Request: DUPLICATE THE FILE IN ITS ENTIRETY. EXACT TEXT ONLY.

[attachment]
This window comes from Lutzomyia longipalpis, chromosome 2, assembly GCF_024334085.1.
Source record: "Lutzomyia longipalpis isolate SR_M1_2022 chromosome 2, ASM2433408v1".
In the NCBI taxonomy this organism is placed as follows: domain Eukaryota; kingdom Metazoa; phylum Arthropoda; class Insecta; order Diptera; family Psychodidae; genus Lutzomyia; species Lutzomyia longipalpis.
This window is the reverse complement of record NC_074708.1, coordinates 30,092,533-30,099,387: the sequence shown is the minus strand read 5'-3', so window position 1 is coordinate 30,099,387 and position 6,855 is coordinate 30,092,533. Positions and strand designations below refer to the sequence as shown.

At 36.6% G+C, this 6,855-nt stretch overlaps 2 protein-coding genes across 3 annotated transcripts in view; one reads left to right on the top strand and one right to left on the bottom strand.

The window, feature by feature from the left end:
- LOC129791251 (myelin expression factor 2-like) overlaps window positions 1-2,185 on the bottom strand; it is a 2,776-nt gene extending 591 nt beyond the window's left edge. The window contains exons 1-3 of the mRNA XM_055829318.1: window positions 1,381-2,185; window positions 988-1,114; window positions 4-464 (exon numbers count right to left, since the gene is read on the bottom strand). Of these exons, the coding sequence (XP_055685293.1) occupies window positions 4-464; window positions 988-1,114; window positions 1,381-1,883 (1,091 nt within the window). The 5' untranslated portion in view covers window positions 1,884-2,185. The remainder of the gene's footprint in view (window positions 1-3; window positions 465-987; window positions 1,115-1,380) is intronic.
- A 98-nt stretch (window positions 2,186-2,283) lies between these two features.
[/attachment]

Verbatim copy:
This window comes from Lutzomyia longipalpis, chromosome 2, assembly GCF_024334085.1.
Source record: "Lutzomyia longipalpis isolate SR_M1_2022 chromosome 2, ASM2433408v1".
In the NCBI taxonomy this organism is placed as follows: domain Eukaryota; kingdom Metazoa; phylum Arthropoda; class Insecta; order Diptera; family Psychodidae; genus Lutzomyia; species Lutzomyia longipalpis.
This window is the reverse complement of record NC_074708.1, coordinates 30,092,533-30,099,387: the sequence shown is the minus strand read 5'-3', so window position 1 is coordinate 30,099,387 and position 6,855 is coordinate 30,092,533. Positions and strand designations below refer to the sequence as shown.

At 36.6% G+C, this 6,855-nt stretch overlaps 2 protein-coding genes across 3 annotated transcripts in view; one reads left to right on the top strand and one right to left on the bottom strand.

The window, feature by feature from the left end:
- LOC129791251 (myelin expression factor 2-like) overlaps window positions 1-2,185 on the bottom strand; it is a 2,776-nt gene extending 591 nt beyond the window's left edge. The window contains exons 1-3 of the mRNA XM_055829318.1: window positions 1,381-2,185; window positions 988-1,114; window positions 4-464 (exon numbers count right to left, since the gene is read on the bottom strand). Of these exons, the coding sequence (XP_055685293.1) occupies window positions 4-464; window positions 988-1,114; window positions 1,381-1,883 (1,091 nt within the window). The 5' untranslated portion in view covers window positions 1,884-2,185. The remainder of the gene's footprint in view (window positions 1-3; window positions 465-987; window positions 1,115-1,380) is intronic.
- A 98-nt stretch (window positions 2,186-2,283) lies between these two features.